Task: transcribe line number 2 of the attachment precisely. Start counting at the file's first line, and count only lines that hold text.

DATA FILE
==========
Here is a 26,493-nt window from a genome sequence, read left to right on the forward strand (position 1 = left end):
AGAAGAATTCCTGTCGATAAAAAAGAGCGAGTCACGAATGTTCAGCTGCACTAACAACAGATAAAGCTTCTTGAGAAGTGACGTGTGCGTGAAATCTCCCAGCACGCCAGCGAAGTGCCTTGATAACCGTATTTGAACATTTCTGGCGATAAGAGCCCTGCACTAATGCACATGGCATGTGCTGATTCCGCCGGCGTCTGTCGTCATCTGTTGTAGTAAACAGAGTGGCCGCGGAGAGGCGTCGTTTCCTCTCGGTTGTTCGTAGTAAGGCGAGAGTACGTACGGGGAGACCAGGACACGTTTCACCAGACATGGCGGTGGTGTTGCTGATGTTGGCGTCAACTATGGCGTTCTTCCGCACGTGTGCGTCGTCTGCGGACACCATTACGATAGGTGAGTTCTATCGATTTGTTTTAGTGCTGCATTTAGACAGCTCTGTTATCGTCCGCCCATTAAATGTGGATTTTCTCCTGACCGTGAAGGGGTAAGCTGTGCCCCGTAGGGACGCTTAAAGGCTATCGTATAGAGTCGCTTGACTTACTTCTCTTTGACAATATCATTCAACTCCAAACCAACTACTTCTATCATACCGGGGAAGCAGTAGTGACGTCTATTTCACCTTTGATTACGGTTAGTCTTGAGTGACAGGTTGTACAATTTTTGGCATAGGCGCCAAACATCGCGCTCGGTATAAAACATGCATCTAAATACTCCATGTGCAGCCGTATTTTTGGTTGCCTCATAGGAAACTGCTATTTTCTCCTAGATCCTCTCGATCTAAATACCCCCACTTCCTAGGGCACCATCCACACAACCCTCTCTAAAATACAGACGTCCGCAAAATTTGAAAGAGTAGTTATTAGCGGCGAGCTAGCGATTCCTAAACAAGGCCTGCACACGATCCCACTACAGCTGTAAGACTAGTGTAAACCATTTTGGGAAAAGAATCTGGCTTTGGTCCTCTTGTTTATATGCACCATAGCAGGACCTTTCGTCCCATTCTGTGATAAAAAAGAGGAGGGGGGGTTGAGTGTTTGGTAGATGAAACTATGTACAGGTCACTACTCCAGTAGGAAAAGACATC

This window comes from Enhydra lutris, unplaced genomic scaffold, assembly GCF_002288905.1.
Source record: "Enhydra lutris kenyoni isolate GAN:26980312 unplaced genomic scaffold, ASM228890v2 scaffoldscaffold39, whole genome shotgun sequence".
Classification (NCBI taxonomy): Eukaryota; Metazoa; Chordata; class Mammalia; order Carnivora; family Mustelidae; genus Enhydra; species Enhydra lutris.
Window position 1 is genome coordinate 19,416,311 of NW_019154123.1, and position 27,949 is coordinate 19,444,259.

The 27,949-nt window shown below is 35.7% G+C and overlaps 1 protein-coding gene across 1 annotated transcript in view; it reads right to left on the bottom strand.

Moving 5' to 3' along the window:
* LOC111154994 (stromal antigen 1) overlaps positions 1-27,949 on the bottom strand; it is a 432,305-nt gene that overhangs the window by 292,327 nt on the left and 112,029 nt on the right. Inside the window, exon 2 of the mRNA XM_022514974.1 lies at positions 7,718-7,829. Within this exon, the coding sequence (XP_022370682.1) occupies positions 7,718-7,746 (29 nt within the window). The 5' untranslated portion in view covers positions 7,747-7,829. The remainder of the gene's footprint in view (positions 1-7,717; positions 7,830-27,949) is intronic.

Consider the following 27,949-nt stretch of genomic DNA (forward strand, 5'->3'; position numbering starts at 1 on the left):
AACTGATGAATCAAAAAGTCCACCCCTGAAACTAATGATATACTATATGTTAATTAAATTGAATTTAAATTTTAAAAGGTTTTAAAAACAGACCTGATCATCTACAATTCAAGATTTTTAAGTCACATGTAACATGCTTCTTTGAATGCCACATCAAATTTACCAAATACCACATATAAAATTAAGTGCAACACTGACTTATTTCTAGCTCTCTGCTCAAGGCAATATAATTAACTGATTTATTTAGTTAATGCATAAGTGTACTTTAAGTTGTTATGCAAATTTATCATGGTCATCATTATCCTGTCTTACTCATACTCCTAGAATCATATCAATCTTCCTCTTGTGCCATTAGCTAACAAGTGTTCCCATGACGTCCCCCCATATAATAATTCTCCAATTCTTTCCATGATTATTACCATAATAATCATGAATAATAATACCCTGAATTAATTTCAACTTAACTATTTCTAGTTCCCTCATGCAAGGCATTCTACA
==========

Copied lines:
AGAAGAATTCCTGTCGATAAAAAAGAGCGAGTCACGAATGTTCAGCTGCACTAACAACAGATAAAGCTTCTTGAGAAGTGACGTGTGCGTGAAATCTCCCAGCACGCCAGCGAAGTGCCTTGATAACCGTATTTGAACATTTCTGGCGATAAGAGCCCTGCACTAATGCACATGGCATGTGCTGATTCCGCCGGCGTCTGTCGTCATCTGTTGTAGTAAACAGAGTGGCCGCGGAGAGGCGTCGTTTCCTCTCGGTTGTTCGTAGTAAGGCGAGAGTACGTACGGGGAGACCAGGACACGTTTCACCAGACATGGCGGTGGTGTTGCTGATGTTGGCGTCAACTATGGCGTTCTTCCGCACGTGTGCGTCGTCTGCGGACACCATTACGATAGGTGAGTTCTATCGATTTGTTTTAGTGCTGCATTTAGACAGCTCTGTTATCGTCCGCCCATTAAATGTGGATTTTCTCCTGACCGTGAAGGGGTAAGCTGTGCCCCGTAGGGACGCTTAAAGGCTATCGTATAGAGTCGCTTGACTTACTTCTCTTTGACAATATCATTCAACTCCAAACCAACTACTTCTATCATACCGGGGAAGCAGTAGTGACGTCTATTTCACCTTTGATTACGGTTAGTCTTGAGTGACAGGTTGTACAATTTTTGGCATAGGCGCCAAACATCGCGCTCGGTATAAAACATGCATCTAAATACTCCATGTGCAGCCGTATTTTTGGTTGCCTCATAGGAAACTGCTATTTTCTCCTAGATCCTCTCGATCTAAATACCCCCACTTCCTAGGGCACCATCCACACAACCCTCTCTAAAATACAGACGTCCGCAAAATTTGAAAGAGTAGTTATTAGCGGCGAGCTAGCGATTCCTAAACAAGGCCTGCACACGATCCCACTACAGCTGTAAGACTAGTGTAAACCATTTTGGGAAAAGAATCTGGCTTTGGTCCTCTTGTTTATATGCACCATAGCAGGACCTTTCGTCCCATTCTGTGATAAAAAAGAGGAGGGGGGGTTGAGTGTTTGGTAGATGAAACTATGTACAGGTCACTACTCCAGTAGGAAAAGACATC